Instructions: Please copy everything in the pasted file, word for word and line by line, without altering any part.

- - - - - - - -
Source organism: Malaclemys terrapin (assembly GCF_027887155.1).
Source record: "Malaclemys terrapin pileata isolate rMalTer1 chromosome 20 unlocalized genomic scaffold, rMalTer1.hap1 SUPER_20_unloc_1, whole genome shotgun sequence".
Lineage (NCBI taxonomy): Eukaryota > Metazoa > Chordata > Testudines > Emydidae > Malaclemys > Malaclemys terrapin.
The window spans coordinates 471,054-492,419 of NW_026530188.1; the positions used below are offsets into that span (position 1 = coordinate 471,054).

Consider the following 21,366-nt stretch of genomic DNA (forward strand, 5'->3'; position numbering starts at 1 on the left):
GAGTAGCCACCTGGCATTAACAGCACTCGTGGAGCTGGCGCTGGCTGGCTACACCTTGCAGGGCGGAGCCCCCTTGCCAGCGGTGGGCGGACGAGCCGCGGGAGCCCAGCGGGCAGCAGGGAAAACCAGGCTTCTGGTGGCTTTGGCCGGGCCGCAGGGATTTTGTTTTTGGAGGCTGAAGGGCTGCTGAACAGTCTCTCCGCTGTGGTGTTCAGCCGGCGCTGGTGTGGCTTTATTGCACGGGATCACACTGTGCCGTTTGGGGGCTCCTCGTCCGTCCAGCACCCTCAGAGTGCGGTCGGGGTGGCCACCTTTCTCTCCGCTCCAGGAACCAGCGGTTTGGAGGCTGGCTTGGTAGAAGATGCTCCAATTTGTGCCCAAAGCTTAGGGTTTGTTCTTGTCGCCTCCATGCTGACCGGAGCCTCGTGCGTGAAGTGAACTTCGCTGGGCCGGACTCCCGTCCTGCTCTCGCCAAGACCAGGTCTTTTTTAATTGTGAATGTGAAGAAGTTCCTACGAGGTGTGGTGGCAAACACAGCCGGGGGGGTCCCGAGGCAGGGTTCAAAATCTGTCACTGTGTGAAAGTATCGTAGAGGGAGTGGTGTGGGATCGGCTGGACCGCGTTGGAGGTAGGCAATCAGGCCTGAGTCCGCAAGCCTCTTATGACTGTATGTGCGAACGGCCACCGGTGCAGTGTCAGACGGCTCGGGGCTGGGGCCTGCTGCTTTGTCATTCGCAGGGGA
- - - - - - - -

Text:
Source organism: Malaclemys terrapin (assembly GCF_027887155.1).
Source record: "Malaclemys terrapin pileata isolate rMalTer1 chromosome 20 unlocalized genomic scaffold, rMalTer1.hap1 SUPER_20_unloc_1, whole genome shotgun sequence".
Lineage (NCBI taxonomy): Eukaryota > Metazoa > Chordata > Testudines > Emydidae > Malaclemys > Malaclemys terrapin.
The window spans coordinates 471,054-492,419 of NW_026530188.1; the positions used below are offsets into that span (position 1 = coordinate 471,054).

Consider the following 21,366-nt stretch of genomic DNA (forward strand, 5'->3'; position numbering starts at 1 on the left):
GAGTAGCCACCTGGCATTAACAGCACTCGTGGAGCTGGCGCTGGCTGGCTACACCTTGCAGGGCGGAGCCCCCTTGCCAGCGGTGGGCGGACGAGCCGCGGGAGCCCAGCGGGCAGCAGGGAAAACCAGGCTTCTGGTGGCTTTGGCCGGGCCGCAGGGATTTTGTTTTTGGAGGCTGAAGGGCTGCTGAACAGTCTCTCCGCTGTGGTGTTCAGCCGGCGCTGGTGTGGCTTTATTGCACGGGATCACACTGTGCCGTTTGGGGGCTCCTCGTCCGTCCAGCACCCTCAGAGTGCGGTCGGGGTGGCCACCTTTCTCTCCGCTCCAGGAACCAGCGGTTTGGAGGCTGGCTTGGTAGAAGATGCTCCAATTTGTGCCCAAAGCTTAGGGTTTGTTCTTGTCGCCTCCATGCTGACCGGAGCCTCGTGCGTGAAGTGAACTTCGCTGGGCCGGACTCCCGTCCTGCTCTCGCCAAGACCAGGTCTTTTTTAATTGTGAATGTGAAGAAGTTCCTACGAGGTGTGGTGGCAAACACAGCCGGGGGGGTCCCGAGGCAGGGTTCAAAATCTGTCACTGTGTGAAAGTATCGTAGAGGGAGTGGTGTGGGATCGGCTGGACCGCGTTGGAGGTAGGCAATCAGGCCTGAGTCCGCAAGCCTCTTATGACTGTATGTGCGAACGGCCACCGGTGCAGTGTCAGACGGCTCGGGGCTGGGGCCTGCTGCTTTGTCATTCGCAGGGGA